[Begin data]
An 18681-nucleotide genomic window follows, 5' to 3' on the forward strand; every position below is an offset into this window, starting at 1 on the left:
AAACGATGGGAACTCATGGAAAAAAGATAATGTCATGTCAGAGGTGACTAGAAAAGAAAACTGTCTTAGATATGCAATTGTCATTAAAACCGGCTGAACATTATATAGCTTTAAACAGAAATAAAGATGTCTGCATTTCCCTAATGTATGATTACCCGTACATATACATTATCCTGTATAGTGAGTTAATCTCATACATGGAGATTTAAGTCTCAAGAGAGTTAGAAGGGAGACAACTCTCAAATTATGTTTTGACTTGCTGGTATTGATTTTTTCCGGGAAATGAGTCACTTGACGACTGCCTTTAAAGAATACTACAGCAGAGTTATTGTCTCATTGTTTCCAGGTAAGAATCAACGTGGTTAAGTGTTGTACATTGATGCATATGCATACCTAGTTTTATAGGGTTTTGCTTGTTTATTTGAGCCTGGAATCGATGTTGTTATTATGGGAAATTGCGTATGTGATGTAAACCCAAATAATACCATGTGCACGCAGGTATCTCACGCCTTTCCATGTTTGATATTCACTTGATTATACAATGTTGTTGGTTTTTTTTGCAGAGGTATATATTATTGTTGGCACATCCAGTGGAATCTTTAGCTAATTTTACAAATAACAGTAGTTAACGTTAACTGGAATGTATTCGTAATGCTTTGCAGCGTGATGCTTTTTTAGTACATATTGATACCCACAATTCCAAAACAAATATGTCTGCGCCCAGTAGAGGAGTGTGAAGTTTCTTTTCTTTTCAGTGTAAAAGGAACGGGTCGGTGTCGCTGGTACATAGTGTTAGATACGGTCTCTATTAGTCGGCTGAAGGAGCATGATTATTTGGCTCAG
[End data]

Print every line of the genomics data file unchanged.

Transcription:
An 18681-nucleotide genomic window follows, 5' to 3' on the forward strand; every position below is an offset into this window, starting at 1 on the left:
AAACGATGGGAACTCATGGAAAAAAGATAATGTCATGTCAGAGGTGACTAGAAAAGAAAACTGTCTTAGATATGCAATTGTCATTAAAACCGGCTGAACATTATATAGCTTTAAACAGAAATAAAGATGTCTGCATTTCCCTAATGTATGATTACCCGTACATATACATTATCCTGTATAGTGAGTTAATCTCATACATGGAGATTTAAGTCTCAAGAGAGTTAGAAGGGAGACAACTCTCAAATTATGTTTTGACTTGCTGGTATTGATTTTTTCCGGGAAATGAGTCACTTGACGACTGCCTTTAAAGAATACTACAGCAGAGTTATTGTCTCATTGTTTCCAGGTAAGAATCAACGTGGTTAAGTGTTGTACATTGATGCATATGCATACCTAGTTTTATAGGGTTTTGCTTGTTTATTTGAGCCTGGAATCGATGTTGTTATTATGGGAAATTGCGTATGTGATGTAAACCCAAATAATACCATGTGCACGCAGGTATCTCACGCCTTTCCATGTTTGATATTCACTTGATTATACAATGTTGTTGGTTTTTTTTGCAGAGGTATATATTATTGTTGGCACATCCAGTGGAATCTTTAGCTAATTTTACAAATAACAGTAGTTAACGTTAACTGGAATGTATTCGTAATGCTTTGCAGCGTGATGCTTTTTTAGTACATATTGATACCCACAATTCCAAAACAAATATGTCTGCGCCCAGTAGAGGAGTGTGAAGTTTCTTTTCTTTTCAGTGTAAAAGGAACGGGTCGGTGTCGCTGGTACATAGTGTTAGATACGGTCTCTATTAGTCGGCTGAAGGAGCATGATTATTTGGCTCAG